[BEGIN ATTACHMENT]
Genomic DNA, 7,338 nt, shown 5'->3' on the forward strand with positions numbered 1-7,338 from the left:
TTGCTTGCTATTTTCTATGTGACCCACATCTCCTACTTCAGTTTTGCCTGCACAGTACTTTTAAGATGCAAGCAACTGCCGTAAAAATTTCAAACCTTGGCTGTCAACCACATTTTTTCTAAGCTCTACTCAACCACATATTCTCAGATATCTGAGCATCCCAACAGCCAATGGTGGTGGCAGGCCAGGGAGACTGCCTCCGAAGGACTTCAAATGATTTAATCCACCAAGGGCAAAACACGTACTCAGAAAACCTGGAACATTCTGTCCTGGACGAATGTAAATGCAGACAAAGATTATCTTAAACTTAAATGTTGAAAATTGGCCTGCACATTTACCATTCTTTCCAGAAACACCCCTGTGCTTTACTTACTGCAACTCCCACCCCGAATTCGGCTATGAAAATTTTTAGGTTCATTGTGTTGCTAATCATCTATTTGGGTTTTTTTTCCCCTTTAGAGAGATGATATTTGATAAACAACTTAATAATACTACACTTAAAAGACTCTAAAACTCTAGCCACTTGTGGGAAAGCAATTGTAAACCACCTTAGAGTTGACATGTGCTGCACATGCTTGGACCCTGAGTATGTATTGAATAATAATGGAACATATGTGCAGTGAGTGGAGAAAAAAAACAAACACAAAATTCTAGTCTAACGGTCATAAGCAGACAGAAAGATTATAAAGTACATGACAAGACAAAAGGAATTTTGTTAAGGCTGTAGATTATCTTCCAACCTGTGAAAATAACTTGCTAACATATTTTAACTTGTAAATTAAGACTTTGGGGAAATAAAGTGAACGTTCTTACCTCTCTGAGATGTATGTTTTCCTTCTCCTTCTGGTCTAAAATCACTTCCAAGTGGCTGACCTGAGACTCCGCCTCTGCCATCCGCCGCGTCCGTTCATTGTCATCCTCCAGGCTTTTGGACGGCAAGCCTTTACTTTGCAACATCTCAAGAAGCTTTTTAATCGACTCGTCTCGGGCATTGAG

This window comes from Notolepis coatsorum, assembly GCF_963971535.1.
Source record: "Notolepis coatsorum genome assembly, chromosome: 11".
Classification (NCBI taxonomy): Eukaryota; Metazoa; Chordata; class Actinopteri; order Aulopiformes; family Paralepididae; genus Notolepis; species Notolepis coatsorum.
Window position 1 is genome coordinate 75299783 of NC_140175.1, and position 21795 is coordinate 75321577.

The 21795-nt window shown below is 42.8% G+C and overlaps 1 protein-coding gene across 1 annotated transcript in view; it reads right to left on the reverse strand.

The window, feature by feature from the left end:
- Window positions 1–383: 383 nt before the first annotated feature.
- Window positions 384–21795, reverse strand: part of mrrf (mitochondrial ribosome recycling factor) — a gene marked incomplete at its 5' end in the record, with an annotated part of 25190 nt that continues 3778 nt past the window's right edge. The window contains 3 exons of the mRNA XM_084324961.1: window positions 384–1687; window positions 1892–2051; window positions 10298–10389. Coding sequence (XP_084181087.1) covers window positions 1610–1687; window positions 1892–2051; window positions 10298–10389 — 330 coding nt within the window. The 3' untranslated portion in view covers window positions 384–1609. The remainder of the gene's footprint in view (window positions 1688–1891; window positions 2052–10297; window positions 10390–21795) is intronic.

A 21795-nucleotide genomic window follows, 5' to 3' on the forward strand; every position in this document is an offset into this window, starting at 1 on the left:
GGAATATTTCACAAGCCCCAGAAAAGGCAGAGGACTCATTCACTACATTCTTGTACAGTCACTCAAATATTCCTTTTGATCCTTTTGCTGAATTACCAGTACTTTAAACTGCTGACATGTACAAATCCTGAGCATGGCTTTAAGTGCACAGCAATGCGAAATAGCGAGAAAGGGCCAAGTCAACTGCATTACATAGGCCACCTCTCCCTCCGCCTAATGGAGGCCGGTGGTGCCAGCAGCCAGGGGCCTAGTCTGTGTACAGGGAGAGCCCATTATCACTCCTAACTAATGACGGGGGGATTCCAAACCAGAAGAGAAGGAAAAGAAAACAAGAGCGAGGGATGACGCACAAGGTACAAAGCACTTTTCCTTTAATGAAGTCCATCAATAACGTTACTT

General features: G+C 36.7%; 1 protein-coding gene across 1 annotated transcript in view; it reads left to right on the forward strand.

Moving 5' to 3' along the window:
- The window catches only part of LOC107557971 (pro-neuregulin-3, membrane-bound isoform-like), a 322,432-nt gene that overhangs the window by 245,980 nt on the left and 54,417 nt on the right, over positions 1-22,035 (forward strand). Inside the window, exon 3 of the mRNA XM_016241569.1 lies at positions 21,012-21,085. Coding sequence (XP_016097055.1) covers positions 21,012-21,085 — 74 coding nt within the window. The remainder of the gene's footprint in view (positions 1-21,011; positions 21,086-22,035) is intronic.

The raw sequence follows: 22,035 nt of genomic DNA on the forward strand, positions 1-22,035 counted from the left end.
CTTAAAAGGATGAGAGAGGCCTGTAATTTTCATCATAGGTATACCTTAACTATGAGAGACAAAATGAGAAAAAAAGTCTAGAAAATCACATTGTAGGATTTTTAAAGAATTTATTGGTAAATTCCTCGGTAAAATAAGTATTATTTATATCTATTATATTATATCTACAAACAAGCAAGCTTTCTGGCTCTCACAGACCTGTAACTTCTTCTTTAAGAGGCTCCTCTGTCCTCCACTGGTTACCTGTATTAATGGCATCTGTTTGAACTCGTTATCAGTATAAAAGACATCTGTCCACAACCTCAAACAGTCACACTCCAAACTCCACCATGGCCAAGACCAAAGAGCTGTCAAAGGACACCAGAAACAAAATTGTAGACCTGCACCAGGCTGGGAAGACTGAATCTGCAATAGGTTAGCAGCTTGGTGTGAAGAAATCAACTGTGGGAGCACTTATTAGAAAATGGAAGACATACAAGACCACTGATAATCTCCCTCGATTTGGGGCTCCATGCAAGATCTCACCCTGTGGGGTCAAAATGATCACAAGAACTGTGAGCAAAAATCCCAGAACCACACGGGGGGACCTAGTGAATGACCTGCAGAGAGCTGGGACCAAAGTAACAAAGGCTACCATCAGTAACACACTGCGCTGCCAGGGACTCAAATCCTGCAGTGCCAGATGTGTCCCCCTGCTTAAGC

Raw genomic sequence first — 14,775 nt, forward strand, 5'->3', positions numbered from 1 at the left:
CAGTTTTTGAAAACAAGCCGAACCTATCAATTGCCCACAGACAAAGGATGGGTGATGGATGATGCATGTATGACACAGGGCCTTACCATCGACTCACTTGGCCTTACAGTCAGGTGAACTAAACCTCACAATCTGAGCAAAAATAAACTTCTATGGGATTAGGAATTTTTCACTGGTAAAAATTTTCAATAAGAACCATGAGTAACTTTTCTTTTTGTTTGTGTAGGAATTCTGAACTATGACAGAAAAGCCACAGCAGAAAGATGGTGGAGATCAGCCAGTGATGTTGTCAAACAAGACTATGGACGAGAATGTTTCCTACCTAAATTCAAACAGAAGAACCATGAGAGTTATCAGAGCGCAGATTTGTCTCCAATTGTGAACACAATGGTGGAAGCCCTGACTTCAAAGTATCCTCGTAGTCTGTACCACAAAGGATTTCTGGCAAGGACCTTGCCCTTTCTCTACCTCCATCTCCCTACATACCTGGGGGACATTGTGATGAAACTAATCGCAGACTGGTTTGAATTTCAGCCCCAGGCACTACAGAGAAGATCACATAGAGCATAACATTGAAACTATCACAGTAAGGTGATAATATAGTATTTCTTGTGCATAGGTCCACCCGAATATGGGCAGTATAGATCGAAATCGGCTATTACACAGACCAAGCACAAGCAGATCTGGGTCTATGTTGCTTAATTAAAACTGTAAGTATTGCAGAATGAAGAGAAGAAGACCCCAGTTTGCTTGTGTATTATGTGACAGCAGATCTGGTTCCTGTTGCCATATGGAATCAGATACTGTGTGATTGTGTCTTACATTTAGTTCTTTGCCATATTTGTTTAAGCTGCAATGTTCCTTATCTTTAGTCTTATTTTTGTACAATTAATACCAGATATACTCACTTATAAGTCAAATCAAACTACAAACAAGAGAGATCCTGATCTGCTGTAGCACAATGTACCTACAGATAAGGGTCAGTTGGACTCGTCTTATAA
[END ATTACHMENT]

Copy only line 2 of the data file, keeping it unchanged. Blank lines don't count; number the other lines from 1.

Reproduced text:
TTGCTTGCTATTTTCTATGTGACCCACATCTCCTACTTCAGTTTTGCCTGCACAGTACTTTTAAGATGCAAGCAACTGCCGTAAAAATTTCAAACCTTGGCTGTCAACCACATTTTTTCTAAGCTCTACTCAACCACATATTCTCAGATATCTGAGCATCCCAACAGCCAATGGTGGTGGCAGGCCAGGGAGACTGCCTCCGAAGGACTTCAAATGATTTAATCCACCAAGGGCAAAACACGTACTCAGAAAACCTGGAACATTCTGTCCTGGACGAATGTAAATGCAGACAAAGATTATCTTAAACTTAAATGTTGAAAATTGGCCTGCACATTTACCATTCTTTCCAGAAACACCCCTGTGCTTTACTTACTGCAACTCCCACCCCGAATTCGGCTATGAAAATTTTTAGGTTCATTGTGTTGCTAATCATCTATTTGGGTTTTTTTTCCCCTTTAGAGAGATGATATTTGATAAACAACTTAATAATACTACACTTAAAAGACTCTAAAACTCTAGCCACTTGTGGGAAAGCAATTGTAAACCACCTTAGAGTTGACATGTGCTGCACATGCTTGGACCCTGAGTATGTATTGAATAATAATGGAACATATGTGCAGTGAGTGGAGAAAAAAAACAAACACAAAATTCTAGTCTAACGGTCATAAGCAGACAGAAAGATTATAAAGTACATGACAAGACAAAAGGAATTTTGTTAAGGCTGTAGATTATCTTCCAACCTGTGAAAATAACTTGCTAACATATTTTAACTTGTAAATTAAGACTTTGGGGAAATAAAGTGAACGTTCTTACCTCTCTGAGATGTATGTTTTCCTTCTCCTTCTGGTCTAAAATCACTTCCAAGTGGCTGACCTGAGACTCCGCCTCTGCCATCCGCCGCGTCCGTTCATTGTCATCCTCCAGGCTTTTGGACGGCAAGCCTTTACTTTGCAACATCTCAAGAAGCTTTTTAATCGACTCGTCTCGGGCATTGAG